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The Most Ridiculous Cleaning Hacks that Will Do More Harm to Your Health

The COVID-19 pandemic got everyone thinking about hygiene and cleanliness more than ever. Aside from washing hands and wearing masks, homeowners are doing their best to maintain a clean home to prevent the spread of COVID-19. They don’t just clean, but they take sanitizing and disinfecting very seriously when tackling cooking wares, kitchen utensils, and high-touch surfaces.

Meanwhile, business owners are taking the extra mile to prepare their facilities against the effects of COVID-19. They went beyond their cleaning practices by disinfecting every area, including the storefront, workspaces, and storage spaces. To ensure better air ventilation, some businesses offer roofing repairs for commercial spaces to prevent straining heating and cooling systems and provide clean air quality to customers and employees.

But we have to admit that cleaning and disinfecting takes so much of our time and energy. No one wants to put all of their efforts into cleaning than necessary. Others turn to cleaning hacks on the Internet to make their lives easier. But the thing about these cleaning hacks is we can’t really tell if they’re working or not. That being said, we’re here to debunk some of the worst cleaning hacks that will only harm your health and complicate the cleaning process.

Using newspaper to absorb odors in the fridge

Everyone wants their refrigerator to smell good. In fact, others are spending their money on refrigerator deodorizers to keep their fridge smelling good or odor-free. Meanwhile, others who don’t want to waste money on commercial products turn to natural remedies, such as vinegar and baking soda. Then some use newspapers to catch the unpleasant odor of their fridge.

This hack is likely one of the craziest ones that will never work. No one wants to put their fresh vegetables and fruits on top of a used newspaper unless you’re willing to do so. In reality, the newspaper will not save your fridge from nasty smells. All it does is spread ink and other foreign particles on your food. This can also be dangerous because you’re exposing the food to contamination.

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Using a magic eraser or Coca-Cola in the toilet bowl to remove stains

Cleaning the toilet bowl is one of the least liked cleaning tasks. Let’s face it, who wants to clean a smelly and stained toilet? As disgusting it may sound, cleaning the toilet is not only necessary for bathroom hygiene, but it also affects our health. In fact, dirty toilets are home to many viruses and bacteria.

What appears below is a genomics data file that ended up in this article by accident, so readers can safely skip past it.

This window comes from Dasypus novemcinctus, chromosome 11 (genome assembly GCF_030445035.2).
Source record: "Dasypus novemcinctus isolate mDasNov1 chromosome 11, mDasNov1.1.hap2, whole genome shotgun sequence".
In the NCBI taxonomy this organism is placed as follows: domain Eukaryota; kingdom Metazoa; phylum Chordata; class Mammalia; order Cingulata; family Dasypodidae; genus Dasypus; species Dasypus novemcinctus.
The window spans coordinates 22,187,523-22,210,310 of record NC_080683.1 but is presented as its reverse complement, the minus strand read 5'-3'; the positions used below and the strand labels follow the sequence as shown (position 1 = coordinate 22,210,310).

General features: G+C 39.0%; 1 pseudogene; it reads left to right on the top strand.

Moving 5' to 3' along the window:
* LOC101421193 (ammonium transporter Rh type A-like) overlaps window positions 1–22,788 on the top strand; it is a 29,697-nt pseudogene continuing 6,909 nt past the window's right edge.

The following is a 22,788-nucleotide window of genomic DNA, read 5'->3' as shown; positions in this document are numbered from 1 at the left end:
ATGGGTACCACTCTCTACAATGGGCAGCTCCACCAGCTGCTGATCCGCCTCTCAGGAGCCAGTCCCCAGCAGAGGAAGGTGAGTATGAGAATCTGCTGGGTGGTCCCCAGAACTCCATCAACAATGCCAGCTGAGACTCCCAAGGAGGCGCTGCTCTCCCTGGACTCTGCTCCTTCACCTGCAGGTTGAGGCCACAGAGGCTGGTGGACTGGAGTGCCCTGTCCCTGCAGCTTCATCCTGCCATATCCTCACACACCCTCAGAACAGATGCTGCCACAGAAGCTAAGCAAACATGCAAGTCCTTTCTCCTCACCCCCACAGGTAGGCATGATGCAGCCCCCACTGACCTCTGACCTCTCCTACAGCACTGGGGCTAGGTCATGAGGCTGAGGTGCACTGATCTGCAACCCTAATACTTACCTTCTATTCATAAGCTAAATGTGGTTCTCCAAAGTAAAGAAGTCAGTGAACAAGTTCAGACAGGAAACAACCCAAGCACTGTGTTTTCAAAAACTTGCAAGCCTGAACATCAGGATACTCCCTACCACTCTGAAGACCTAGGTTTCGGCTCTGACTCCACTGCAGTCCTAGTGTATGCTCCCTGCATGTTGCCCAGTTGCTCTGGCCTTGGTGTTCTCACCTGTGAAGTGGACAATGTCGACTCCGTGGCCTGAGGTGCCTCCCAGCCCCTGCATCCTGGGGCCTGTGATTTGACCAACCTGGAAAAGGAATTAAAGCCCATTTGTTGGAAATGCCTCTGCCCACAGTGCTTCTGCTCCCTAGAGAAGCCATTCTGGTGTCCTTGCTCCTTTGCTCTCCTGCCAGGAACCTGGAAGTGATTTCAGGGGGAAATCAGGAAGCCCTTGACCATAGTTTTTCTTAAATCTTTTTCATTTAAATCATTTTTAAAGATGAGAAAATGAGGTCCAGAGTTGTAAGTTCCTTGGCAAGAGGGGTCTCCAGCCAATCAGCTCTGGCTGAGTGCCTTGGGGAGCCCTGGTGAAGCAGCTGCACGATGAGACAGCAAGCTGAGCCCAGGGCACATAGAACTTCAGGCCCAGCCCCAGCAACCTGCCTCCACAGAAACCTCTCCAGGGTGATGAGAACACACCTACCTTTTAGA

Those who want to save themselves from the tough messes of their toilet bowl turn to magic erasers. They are a new cleaning tool that promises to keep the toilet bowl squeaky clean with no effort. They also serve as a cleaning solution to remove stubborn dirt and grime that require wiping and scrubbing. When left inside the toilet, the melamine foam will release its cleaning agent to remove all the grossness.

While this sounds like a great idea for neat freaks, placing a magic eraser in the toilet tank overnight is not enough to make the dirt disappear. We clean the toilet not just to make it look clean but to kill bacteria and viruses.

The same goes for using Coca-Cola as a toilet cleaner. Most people mistake it as a cleaning solution because of its excellent job removing rusts and stains because it contains phosphoric and citric acids. But it also contains sugar that will help breed bacteria. The sugar forms a sticky residue in the bowl, creating an ideal environment for bacteria to spread.

Washing hands with hot water will kill bacteria

We’ve heard this plenty of times, that washing our hands using soap and hot water will keep the germs at bay. But previous research shows there’s not enough scientific evidence to support the claim that hot water kills bacteria during handwashing. Today, recent research suggests that cold water is just as good as warm water for killing bacteria.

Hot water may be effective in killing some germs, but it needs to reach beyond 212°F. Most water heaters at our homes can only produce 120°F, which means they may not be effective in killing bacteria and germs in your kitchen utensils. The best you can do is to use hydrogen peroxide or antibacterial cleaners to disinfect contaminated surfaces.

As much as we want to make cleaning easier, sometimes it’s better to take the longer route to ensure you’re doing it correctly. Although the Internet has offered so much information to make things faster and easier, we should take time to learn if they are truly helpful, accurate, and reliable.

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